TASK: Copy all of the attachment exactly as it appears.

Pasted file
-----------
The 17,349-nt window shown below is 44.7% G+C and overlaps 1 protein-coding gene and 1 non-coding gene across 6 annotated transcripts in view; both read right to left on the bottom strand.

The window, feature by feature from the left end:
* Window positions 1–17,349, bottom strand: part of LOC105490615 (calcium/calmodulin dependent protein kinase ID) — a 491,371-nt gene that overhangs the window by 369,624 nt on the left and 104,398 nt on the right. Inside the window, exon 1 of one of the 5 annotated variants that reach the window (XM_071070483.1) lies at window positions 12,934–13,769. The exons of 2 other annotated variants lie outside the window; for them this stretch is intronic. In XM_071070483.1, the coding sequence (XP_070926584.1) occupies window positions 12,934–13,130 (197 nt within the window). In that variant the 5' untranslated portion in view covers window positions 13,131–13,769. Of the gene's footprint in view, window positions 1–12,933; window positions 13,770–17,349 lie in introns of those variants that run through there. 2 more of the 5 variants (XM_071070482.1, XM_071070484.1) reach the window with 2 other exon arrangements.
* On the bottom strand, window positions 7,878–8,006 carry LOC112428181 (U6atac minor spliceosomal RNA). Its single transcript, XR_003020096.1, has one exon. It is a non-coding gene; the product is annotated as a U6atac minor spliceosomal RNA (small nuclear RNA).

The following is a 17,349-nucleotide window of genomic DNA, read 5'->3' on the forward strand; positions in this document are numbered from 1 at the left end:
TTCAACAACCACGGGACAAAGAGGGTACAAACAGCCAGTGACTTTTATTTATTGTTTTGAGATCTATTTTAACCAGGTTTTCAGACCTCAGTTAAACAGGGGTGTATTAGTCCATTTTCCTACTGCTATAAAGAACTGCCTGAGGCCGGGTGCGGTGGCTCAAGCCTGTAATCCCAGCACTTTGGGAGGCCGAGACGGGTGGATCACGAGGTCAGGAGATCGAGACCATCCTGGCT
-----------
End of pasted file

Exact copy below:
The 17,349-nt window shown below is 44.7% G+C and overlaps 1 protein-coding gene and 1 non-coding gene across 6 annotated transcripts in view; both read right to left on the bottom strand.

The window, feature by feature from the left end:
* Window positions 1–17,349, bottom strand: part of LOC105490615 (calcium/calmodulin dependent protein kinase ID) — a 491,371-nt gene that overhangs the window by 369,624 nt on the left and 104,398 nt on the right. Inside the window, exon 1 of one of the 5 annotated variants that reach the window (XM_071070483.1) lies at window positions 12,934–13,769. The exons of 2 other annotated variants lie outside the window; for them this stretch is intronic. In XM_071070483.1, the coding sequence (XP_070926584.1) occupies window positions 12,934–13,130 (197 nt within the window). In that variant the 5' untranslated portion in view covers window positions 13,131–13,769. Of the gene's footprint in view, window positions 1–12,933; window positions 13,770–17,349 lie in introns of those variants that run through there. 2 more of the 5 variants (XM_071070482.1, XM_071070484.1) reach the window with 2 other exon arrangements.
* On the bottom strand, window positions 7,878–8,006 carry LOC112428181 (U6atac minor spliceosomal RNA). Its single transcript, XR_003020096.1, has one exon. It is a non-coding gene; the product is annotated as a U6atac minor spliceosomal RNA (small nuclear RNA).

The following is a 17,349-nucleotide window of genomic DNA, read 5'->3' on the forward strand; positions in this document are numbered from 1 at the left end:
TTCAACAACCACGGGACAAAGAGGGTACAAACAGCCAGTGACTTTTATTTATTGTTTTGAGATCTATTTTAACCAGGTTTTCAGACCTCAGTTAAACAGGGGTGTATTAGTCCATTTTCCTACTGCTATAAAGAACTGCCTGAGGCCGGGTGCGGTGGCTCAAGCCTGTAATCCCAGCACTTTGGGAGGCCGAGACGGGTGGATCACGAGGTCAGGAGATCGAGACCATCCTGGCT